Chamomile (American English) or camomile (British English; see spelling differences) (/
The word “chamomile” derives, via French and Latin, from Greek χαμαίμηλον (khamaimēlon), i.e. “earth apple”, from χαμαί (khamai) “on the ground” and μῆλον (mēlon) “apple”. The spelling “chamomile” corresponds to the Latin and Greek source. The spelling “camomile” is a British derivation from the French.
Some commonly used species include:
- Matricaria chamomilla (also known as “Water of Youth”),
- Chamaemelum nobile, Roman, English or garden chamomile, also frequently used, (C. nobile ‘Treneague’ is normally used to create a chamomile lawn).
A number of other species’ common names include the word “chamomile”. This does not mean they are used in the same manner as the species used in the herbal tea known as “chamomile”. Plants including the common name “chamomile”, of the family Asteraceae, are:
- Anthemis arvensis, corn, scentless or field chamomile
- Anthemis cotula, stinking chamomile
- Cladanthus mixtus, Moroccan chamomile
- Cota tinctoria, dyer’s, golden, oxeye, or yellow chamomile
- Eriocephalus punctulatus, Cape chamomile
- Matricaria discoidea, wild chamomile or pineapple weed
- Tripleurospermum inodorum, wild, scentless or false chamomile
The main constituents of chamomile flowers are polyphenol compounds, including apigenin, quercetin, patuletin, and luteolin. Essential oil components extracted from the flowers are terpenoids. Chamomile is under preliminary research for its potential anti-anxiety properties. Chemical compounds present within chamomile include numerous polyphenols which have unknown effects in humans.
Apigenin and other compounds may interact with medications causing drug-drug interactions, some of the possible interactions include those with antiplatelet agents, anticoagulant agents, and nonsteroidal anti-inflammatory agents. Apigenin was found to interact with antiarrhythmic agents and antihypertensive agents in animal research. Other interactions include those against sedative agents, antibiotic agents, and antianxiety agents.
While chamomile exhibits some anti-inflammatory effects by itself, it is not recommended that it be taken concurrently with Aspirin or non-salicylate NSAIDs (non-steroidal anti-inflammatory drugs) as it is unknown if a clinically significant herb-drug interaction exists.
“Chamomile consists of several ingredients including coumarin, glycoside, herniarin, flavonoid, farnesol, nerolidol and germacranolide. Despite the presence of coumarin, as chamomiles effect on the coagulation system has not yet been studied, it is unknown if a clinically significant drug-herb interaction exists with antiplatelet/anticoagulant drugs. However, until more information is available, it is not recommended to use these substances concurrently.”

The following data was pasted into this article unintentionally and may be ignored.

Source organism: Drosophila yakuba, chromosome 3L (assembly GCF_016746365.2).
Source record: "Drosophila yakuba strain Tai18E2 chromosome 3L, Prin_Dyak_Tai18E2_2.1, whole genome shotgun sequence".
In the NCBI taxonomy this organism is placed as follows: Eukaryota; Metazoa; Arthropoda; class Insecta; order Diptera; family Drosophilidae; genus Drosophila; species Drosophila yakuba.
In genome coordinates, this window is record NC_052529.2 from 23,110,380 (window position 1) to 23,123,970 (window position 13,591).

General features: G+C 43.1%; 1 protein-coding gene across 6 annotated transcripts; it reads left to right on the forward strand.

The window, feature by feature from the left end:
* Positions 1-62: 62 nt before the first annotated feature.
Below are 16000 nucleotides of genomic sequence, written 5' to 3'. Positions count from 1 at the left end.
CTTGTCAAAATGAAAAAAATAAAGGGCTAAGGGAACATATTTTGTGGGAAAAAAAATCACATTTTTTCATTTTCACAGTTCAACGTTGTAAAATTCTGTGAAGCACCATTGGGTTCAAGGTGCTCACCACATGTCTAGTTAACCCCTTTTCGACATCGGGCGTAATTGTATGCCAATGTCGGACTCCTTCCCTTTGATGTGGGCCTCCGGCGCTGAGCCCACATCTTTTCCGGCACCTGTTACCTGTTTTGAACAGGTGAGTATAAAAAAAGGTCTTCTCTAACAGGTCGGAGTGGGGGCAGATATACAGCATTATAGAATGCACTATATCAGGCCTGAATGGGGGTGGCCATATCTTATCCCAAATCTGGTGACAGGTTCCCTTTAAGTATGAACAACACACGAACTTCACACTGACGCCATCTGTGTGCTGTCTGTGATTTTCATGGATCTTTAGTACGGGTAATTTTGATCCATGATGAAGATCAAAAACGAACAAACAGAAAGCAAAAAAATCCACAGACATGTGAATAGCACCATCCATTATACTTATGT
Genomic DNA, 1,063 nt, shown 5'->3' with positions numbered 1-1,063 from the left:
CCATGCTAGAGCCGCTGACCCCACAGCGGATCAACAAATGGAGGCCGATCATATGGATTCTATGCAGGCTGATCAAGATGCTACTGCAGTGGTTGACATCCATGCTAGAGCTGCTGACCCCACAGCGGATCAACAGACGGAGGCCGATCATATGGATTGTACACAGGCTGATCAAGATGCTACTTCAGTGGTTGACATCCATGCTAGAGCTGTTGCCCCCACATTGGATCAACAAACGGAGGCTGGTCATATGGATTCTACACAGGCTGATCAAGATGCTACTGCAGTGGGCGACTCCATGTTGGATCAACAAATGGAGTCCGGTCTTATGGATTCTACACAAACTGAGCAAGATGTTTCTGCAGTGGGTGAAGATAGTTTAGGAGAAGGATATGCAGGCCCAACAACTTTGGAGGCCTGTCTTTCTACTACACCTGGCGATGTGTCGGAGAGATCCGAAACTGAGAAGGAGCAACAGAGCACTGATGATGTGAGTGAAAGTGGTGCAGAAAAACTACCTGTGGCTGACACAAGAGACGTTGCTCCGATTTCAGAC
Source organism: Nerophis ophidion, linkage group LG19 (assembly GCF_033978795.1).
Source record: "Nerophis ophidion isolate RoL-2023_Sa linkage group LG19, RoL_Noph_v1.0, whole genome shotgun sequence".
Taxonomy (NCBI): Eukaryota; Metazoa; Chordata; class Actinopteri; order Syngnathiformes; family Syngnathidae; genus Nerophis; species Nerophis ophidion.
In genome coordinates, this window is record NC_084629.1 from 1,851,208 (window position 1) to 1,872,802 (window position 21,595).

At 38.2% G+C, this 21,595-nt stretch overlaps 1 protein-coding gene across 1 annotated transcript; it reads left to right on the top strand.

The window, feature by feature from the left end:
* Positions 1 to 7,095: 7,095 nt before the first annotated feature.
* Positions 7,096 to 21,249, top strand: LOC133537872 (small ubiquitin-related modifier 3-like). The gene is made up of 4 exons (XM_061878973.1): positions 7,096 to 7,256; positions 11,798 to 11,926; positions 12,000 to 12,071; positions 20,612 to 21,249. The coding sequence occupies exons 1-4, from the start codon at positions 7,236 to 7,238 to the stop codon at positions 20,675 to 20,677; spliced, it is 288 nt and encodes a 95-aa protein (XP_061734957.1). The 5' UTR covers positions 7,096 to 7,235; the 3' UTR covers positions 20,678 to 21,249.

The chamomile plant is known to be susceptible to many fungi, insects, and viruses. Fungi such as Albugo tragopogonis (white rust), Cylindrosporium matricariae, Erysiphe cichoracearum (powdery mildew), and Sphaerotheca macularis (powdery mildew) are known pathogens of the chamomile plant. Aphids have been observed feeding on chamomile plants and the moth Autographa chryson causes defoliation.
- Jones, Daniel (2003) , Peter Roach; James Hartmann; Jane Setter, eds., English Pronouncing Dictionary, Cambridge: Cambridge University Press, ISBN 978-3-12-539683-8
- “Chamomile”. Dictionary.com Unabridged. Random House. Retrieved 29 August 2014.
- “Chamomile”. National Center for Complementary and Integrative Health, US National Institutes of Health. September 2016. Retrieved 6 November 2018.
- McKay, D. L.; Blumberg, J. B. (2006). “A review of the bioactivity and potential health benefits of chamomile tea (Matricaria recutita L.)”. Phytotherapy Research : Ptr. 20 (7): 519–30. doi:10.1002/ptr.1900. PMID 16628544.
- χαμαίμηλον. Liddell, Henry George; Scott, Robert; A Greek–English Lexicon at the Perseus Project
- “Online Etymology Dictionary”. etymonline.com.
- Oxford English Dictionary, online edition, entry “camomile | chamomile”
- “Chamomile – Define Chamomile at Dictionary.com”. Dictionary.com.
- Sarris, J; Panossian, A; Schweitzer, I; Stough, C; Scholey, A (December 2011). “Herbal medicine for depression, anxiety, and insomnia: a review of psychopharmacology and clinical evidence”. European Neuropsychopharmacology. 21 (12): 841–860. doi:10.1016/j.euroneuro.2011.04.002. PMID 21601431.
- “Camomile lawn”. The Royal Horticultural Society. 2018. Retrieved 6 November 2018.
- Miller, LG (1998). “Herbal medicinals: selected clinical considerations focusing on known or potential drug-herb interactions” (PDF). Arch. Intern. Med. 158 (20): 220–2211. doi:10.1001/archinte.158.20.2200. PMID 9818800.[better source needed]
- Abebe, W. (2002-12-01). “Herbal medication: potential for adverse interactions with analgesic drugs”. Journal of Clinical Pharmacy and Therapeutics. 27 (6): 391–401. doi:10.1046/j.1365-2710.2002.00444.x. ISSN 0269-4727. PMID 12472978.
- “Roman chamomile: MedlinePlus”. MedlinePlus. National Institutes of Health. 2012-02-16. Retrieved 2014-08-30.
- Michael Castleman The New Healing Herbs: The Classic Guide to Nature’s Best Medicines … at Google Books
- PLANTS Profile: Anthemis tinctoria L. (golden chamomile), USDA
- Texts on Wikisource: